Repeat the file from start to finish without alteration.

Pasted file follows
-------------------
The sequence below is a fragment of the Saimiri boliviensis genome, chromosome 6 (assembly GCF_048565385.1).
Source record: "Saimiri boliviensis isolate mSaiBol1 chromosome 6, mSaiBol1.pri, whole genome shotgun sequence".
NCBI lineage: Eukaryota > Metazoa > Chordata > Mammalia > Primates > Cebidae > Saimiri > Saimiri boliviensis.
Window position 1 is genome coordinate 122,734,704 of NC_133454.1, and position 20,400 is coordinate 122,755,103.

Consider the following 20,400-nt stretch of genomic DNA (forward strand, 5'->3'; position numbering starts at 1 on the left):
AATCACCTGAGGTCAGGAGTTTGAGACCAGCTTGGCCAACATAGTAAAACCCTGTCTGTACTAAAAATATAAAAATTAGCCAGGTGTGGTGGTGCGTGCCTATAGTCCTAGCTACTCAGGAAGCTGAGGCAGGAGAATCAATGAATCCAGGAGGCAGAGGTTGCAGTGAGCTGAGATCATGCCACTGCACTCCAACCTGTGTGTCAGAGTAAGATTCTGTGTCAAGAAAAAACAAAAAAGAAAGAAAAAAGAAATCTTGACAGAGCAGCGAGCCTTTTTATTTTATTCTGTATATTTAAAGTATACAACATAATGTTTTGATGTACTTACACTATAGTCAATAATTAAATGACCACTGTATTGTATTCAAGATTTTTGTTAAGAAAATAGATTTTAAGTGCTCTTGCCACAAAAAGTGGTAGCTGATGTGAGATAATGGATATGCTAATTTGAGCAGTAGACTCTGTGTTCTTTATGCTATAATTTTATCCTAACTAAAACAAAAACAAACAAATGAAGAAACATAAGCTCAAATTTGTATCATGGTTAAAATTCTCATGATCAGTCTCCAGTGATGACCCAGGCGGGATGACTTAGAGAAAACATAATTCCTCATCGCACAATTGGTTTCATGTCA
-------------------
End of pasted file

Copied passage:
The sequence below is a fragment of the Saimiri boliviensis genome, chromosome 6 (assembly GCF_048565385.1).
Source record: "Saimiri boliviensis isolate mSaiBol1 chromosome 6, mSaiBol1.pri, whole genome shotgun sequence".
NCBI lineage: Eukaryota > Metazoa > Chordata > Mammalia > Primates > Cebidae > Saimiri > Saimiri boliviensis.
Window position 1 is genome coordinate 122,734,704 of NC_133454.1, and position 20,400 is coordinate 122,755,103.

Consider the following 20,400-nt stretch of genomic DNA (forward strand, 5'->3'; position numbering starts at 1 on the left):
AATCACCTGAGGTCAGGAGTTTGAGACCAGCTTGGCCAACATAGTAAAACCCTGTCTGTACTAAAAATATAAAAATTAGCCAGGTGTGGTGGTGCGTGCCTATAGTCCTAGCTACTCAGGAAGCTGAGGCAGGAGAATCAATGAATCCAGGAGGCAGAGGTTGCAGTGAGCTGAGATCATGCCACTGCACTCCAACCTGTGTGTCAGAGTAAGATTCTGTGTCAAGAAAAAACAAAAAAGAAAGAAAAAAGAAATCTTGACAGAGCAGCGAGCCTTTTTATTTTATTCTGTATATTTAAAGTATACAACATAATGTTTTGATGTACTTACACTATAGTCAATAATTAAATGACCACTGTATTGTATTCAAGATTTTTGTTAAGAAAATAGATTTTAAGTGCTCTTGCCACAAAAAGTGGTAGCTGATGTGAGATAATGGATATGCTAATTTGAGCAGTAGACTCTGTGTTCTTTATGCTATAATTTTATCCTAACTAAAACAAAAACAAACAAATGAAGAAACATAAGCTCAAATTTGTATCATGGTTAAAATTCTCATGATCAGTCTCCAGTGATGACCCAGGCGGGATGACTTAGAGAAAACATAATTCCTCATCGCACAATTGGTTTCATGTCA